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Bible Commentaries

Sutcliffe's Commentary on the Old and New Testaments
Acts 15

 

 


Verses 1-41

Acts 15:1. Certain men which came down from Judea. Epiphanius says, Cerinthus the heretic was one of the principals in this dissension. But they were, no doubt, of the devil’s sending, to disquiet the brethren, and distress the church. See the note on Acts 15:5.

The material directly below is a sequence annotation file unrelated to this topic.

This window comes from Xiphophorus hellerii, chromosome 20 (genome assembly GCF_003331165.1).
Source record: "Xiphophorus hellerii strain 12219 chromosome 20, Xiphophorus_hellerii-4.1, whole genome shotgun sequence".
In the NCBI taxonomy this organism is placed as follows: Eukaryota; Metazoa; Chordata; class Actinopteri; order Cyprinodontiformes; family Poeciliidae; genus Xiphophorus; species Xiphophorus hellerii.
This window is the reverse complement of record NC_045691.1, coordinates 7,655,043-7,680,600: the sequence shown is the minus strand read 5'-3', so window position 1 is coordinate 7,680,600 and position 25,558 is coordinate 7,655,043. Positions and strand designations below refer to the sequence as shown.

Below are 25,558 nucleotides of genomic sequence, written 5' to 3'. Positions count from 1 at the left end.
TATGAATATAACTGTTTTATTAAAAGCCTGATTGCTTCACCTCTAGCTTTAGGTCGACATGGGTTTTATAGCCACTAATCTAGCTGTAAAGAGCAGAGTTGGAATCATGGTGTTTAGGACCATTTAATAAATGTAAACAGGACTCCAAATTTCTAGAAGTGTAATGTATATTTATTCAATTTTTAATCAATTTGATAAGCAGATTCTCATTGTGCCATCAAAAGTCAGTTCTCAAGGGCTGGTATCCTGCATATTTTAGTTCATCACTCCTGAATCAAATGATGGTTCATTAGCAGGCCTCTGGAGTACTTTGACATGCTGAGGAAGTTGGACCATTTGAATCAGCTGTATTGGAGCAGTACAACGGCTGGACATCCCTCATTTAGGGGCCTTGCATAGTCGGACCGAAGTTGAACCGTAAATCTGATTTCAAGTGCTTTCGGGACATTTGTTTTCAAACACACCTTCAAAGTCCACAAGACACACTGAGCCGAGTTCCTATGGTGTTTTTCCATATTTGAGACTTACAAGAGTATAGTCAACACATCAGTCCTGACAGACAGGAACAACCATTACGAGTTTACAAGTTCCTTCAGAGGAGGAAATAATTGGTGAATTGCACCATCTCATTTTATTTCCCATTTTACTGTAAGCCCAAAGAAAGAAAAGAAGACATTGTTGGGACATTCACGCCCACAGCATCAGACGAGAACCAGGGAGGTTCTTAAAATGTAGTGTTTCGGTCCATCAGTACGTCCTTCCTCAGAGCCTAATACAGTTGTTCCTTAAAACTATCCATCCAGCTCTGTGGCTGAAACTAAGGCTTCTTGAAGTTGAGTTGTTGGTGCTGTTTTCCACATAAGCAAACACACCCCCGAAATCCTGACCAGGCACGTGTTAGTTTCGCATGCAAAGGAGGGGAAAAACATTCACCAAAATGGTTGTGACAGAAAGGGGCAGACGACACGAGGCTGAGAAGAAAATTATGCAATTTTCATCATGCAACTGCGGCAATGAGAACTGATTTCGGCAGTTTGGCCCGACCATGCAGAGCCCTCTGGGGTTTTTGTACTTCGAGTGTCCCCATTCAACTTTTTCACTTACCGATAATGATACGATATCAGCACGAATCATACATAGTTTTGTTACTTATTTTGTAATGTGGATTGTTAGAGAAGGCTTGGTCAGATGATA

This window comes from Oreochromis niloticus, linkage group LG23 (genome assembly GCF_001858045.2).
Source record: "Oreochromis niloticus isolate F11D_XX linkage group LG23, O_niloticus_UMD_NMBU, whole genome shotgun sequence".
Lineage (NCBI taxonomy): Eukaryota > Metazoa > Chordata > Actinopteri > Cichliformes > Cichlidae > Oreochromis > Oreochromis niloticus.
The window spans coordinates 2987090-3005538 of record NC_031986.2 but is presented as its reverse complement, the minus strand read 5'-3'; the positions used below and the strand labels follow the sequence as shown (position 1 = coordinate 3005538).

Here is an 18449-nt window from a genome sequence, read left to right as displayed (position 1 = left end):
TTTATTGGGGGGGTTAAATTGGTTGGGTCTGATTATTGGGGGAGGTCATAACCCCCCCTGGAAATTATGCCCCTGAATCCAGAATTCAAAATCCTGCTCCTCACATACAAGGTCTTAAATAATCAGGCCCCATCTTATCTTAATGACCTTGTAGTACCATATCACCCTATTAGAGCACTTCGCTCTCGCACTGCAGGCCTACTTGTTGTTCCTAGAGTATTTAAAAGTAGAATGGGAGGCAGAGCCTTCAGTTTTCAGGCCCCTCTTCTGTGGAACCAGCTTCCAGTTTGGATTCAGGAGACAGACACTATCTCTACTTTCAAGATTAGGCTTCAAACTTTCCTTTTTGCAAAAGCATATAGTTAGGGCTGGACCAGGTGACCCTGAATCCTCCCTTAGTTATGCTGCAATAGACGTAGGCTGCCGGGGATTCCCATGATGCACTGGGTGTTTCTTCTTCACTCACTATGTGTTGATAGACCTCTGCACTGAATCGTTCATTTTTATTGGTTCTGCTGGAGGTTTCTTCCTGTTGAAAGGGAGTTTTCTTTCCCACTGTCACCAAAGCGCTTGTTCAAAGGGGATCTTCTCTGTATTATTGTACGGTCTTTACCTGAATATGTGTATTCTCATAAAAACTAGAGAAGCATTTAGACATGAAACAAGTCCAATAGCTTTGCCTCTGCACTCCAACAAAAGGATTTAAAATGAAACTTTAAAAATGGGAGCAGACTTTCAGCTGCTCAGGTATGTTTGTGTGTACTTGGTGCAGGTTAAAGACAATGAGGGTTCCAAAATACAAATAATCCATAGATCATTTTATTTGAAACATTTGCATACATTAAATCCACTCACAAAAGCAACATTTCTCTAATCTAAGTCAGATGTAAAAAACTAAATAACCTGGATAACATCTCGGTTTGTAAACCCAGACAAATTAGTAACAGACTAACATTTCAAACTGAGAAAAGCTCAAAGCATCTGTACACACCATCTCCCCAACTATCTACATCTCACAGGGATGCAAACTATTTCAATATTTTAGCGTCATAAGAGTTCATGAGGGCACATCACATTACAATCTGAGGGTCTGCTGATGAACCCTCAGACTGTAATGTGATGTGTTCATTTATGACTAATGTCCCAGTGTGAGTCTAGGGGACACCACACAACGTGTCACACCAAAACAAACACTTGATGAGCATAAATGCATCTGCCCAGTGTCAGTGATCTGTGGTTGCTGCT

Except ye be circumcised. Here we find the jews at issue, and divided in sentiment on the grand point of admission into their religion. Some not only permitted those of other nations, who owned the true God, to live quietly among them, but even to embrace their religion, without circumcision; whilst others would by no means permit them to do so. This controversy continued after they had embraced christianity; some allowing them to embrace christianity without submitting to circumcision and the jewish law, others contending that without circumcision and the observance of the law they could not be saved. These latter were the false apostles which troubled the churches at Corinth, Galatia, and Philippi, and were great enemies to St. Paul, who taught the contrary. It is the same thing to say, they must be circumcised after the manner of Moses, as to say, they must be circumcised and keep the whole law: Acts 15:5. They held this doctrine as necessary to salvation; and by it subverted the gentile converts, Acts 15:24, causing them to fall from grace. Galatians 5:4. This they did, agreeably to their common maxim, that all uncircumcised persons go to hell. These false apostles went out from Judea, and were as men who went out from the apostles: Acts 15:24. St. John therefore says, they went out from us, but they were not of us. 1 John 2:19.